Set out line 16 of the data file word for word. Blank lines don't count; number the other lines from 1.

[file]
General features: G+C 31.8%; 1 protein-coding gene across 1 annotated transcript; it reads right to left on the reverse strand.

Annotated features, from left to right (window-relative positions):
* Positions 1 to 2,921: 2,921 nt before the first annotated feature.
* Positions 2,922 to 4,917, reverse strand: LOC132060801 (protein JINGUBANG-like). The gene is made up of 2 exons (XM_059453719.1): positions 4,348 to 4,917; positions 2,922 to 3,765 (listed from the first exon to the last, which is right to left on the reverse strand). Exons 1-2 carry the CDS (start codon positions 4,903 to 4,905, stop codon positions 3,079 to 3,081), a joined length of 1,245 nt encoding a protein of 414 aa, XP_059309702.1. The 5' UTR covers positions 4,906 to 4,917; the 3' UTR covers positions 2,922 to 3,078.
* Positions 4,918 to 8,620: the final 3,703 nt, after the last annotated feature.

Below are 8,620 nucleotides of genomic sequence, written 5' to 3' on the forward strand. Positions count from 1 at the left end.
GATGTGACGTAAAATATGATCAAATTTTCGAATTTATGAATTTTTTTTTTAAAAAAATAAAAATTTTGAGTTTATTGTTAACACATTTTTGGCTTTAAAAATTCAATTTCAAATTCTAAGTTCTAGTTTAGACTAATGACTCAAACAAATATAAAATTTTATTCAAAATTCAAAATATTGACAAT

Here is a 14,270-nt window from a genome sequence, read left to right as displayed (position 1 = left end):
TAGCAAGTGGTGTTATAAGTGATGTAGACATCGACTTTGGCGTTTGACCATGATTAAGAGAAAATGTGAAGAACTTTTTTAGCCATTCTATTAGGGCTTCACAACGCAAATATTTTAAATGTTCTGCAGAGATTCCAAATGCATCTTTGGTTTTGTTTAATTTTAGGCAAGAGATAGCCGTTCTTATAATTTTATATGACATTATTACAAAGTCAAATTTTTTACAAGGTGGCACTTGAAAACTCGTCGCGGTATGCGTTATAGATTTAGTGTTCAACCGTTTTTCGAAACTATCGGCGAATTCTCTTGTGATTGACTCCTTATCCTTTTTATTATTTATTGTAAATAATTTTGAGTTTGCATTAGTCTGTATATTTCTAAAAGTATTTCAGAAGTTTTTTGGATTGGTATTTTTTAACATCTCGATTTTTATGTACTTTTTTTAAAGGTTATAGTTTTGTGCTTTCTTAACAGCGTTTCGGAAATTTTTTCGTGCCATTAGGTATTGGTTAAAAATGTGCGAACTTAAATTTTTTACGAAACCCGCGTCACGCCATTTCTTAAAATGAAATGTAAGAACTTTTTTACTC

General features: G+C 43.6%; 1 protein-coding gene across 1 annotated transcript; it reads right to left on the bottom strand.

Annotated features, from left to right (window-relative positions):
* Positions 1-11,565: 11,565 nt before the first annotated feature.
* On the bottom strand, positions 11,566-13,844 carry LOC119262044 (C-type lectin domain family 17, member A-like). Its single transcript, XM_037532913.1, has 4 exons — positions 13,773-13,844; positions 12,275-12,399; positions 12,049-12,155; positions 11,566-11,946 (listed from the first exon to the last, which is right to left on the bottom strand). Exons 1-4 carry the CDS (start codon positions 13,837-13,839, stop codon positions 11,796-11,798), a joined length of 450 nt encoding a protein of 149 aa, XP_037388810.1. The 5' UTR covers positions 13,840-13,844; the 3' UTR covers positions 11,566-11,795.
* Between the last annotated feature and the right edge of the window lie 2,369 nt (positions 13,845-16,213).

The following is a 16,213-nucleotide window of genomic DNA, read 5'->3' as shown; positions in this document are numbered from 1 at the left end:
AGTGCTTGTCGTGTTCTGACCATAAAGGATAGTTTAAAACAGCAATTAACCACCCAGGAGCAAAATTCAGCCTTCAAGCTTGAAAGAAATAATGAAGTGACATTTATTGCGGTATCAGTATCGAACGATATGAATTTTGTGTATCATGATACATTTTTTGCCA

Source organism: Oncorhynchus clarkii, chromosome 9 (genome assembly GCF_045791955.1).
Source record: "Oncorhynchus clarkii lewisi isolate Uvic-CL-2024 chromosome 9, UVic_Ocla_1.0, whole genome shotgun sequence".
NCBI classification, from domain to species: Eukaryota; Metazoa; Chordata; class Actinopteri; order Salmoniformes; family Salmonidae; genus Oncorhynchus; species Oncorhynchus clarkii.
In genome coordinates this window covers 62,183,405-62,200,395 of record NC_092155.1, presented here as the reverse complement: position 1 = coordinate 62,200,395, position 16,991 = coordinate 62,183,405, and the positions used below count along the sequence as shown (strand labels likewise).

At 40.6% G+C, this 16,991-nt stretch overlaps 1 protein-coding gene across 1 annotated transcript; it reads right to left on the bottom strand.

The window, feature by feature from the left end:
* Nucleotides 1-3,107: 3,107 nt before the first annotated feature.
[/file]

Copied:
AGTGCTTGTCGTGTTCTGACCATAAAGGATAGTTTAAAACAGCAATTAACCACCCAGGAGCAAAATTCAGCCTTCAAGCTTGAAAGAAATAATGAAGTGACATTTATTGCGGTATCAGTATCGAACGATATGAATTTTGTGTATCATGATACATTTTTTGCCA